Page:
This article appeared in The Bankruptcy Strategist, featuring the strategies and techniques devised by the country’s top bankruptcy lawyers and reports on innovative procedural techniques, legislative developments and recent judicial rulings — plus what they mean for you and your clients.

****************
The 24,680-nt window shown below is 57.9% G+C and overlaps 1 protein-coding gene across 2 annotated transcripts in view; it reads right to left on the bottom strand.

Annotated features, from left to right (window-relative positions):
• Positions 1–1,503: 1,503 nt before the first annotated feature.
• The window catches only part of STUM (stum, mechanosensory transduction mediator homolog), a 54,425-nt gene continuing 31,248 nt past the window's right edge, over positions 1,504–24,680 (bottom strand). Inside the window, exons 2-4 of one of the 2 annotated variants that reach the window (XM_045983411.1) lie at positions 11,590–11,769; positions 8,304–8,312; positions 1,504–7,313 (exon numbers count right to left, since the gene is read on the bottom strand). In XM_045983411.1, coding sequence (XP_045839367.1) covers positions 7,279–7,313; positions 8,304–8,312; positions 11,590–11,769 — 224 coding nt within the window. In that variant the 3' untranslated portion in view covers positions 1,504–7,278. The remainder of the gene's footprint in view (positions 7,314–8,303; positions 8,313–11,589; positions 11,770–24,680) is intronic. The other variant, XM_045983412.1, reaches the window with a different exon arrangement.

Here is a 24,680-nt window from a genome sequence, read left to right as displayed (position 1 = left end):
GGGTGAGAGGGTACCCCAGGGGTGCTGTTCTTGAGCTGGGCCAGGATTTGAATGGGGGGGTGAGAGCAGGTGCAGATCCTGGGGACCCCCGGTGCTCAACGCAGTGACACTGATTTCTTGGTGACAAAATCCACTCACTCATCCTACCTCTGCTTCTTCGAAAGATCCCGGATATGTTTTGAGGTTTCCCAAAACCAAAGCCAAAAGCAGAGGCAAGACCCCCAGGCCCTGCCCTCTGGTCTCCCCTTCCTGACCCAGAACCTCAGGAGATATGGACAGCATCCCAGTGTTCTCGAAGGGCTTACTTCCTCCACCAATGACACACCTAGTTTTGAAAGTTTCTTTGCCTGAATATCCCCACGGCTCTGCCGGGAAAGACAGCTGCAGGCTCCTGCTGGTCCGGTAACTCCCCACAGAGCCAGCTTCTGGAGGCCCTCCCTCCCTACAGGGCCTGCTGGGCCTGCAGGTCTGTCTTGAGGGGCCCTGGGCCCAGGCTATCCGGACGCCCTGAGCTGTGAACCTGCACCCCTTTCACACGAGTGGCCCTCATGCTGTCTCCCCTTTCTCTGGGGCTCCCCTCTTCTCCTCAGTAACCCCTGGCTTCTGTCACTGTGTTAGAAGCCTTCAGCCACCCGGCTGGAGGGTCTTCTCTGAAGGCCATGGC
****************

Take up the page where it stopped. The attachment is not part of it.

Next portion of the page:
A secured lender’s “mere retention of property [after a pre-bankruptcy–repossession] does not violate” the automatic stay provision [§362(a)(3)] of the Bankruptcy Code (Code), held a unanimous U.S. Supreme Court on Jan. 14, 2021. City of Chicago v. Fulton, 141 S. Ct. 585, 589 (Jan. 14, 2021). Reversing the Seventh Circuit’s affirmance of a bankruptcy court judgment holding a secured lender in contempt for violating the automatic stay, the Court resolved “a split” in the Circuits. Id. The Second, Eighth and Ninth Circuits had agreed with the Seventh Circuit. See, e.g., In re Weber, 719 F.3d 72, 79 (2d Cir. 2013) (by retaining possession of collateral, lender “was ‘exercising control’ over” debtor’s property). But the Third, D.C., and Tenth Circuits, had reached the right result in other cases. In re Denby-Peterson, 941 F.3d 115 (3d Cir. 2019) (secured creditor has no “affirmative obligation under the automatic stay to return a debtor’s [repossessed] collateral” to estate “immediately upon notice” of debtor’s bankruptcy filing); In re Cowen, 849 F.3d 943, 950 (10th Cir. 2017) (only “affirmative acts” to take “possession of, or to exercise control over” debtor’s property “violate” automatic stay); United States v. Inslaw, Inc., 932 F.2d 1467, 1474 C.D.C. Cir. 1991) (“Nowhere in [Code §362(a)] is there a hint that it creates an affirmative duty ….”). As shown below, the Supreme Court effectively held that the Code’s automatic stay provides no automatic turnover of a lender’s collateral. The Code’s turnover provision (§542) is also not automatic.
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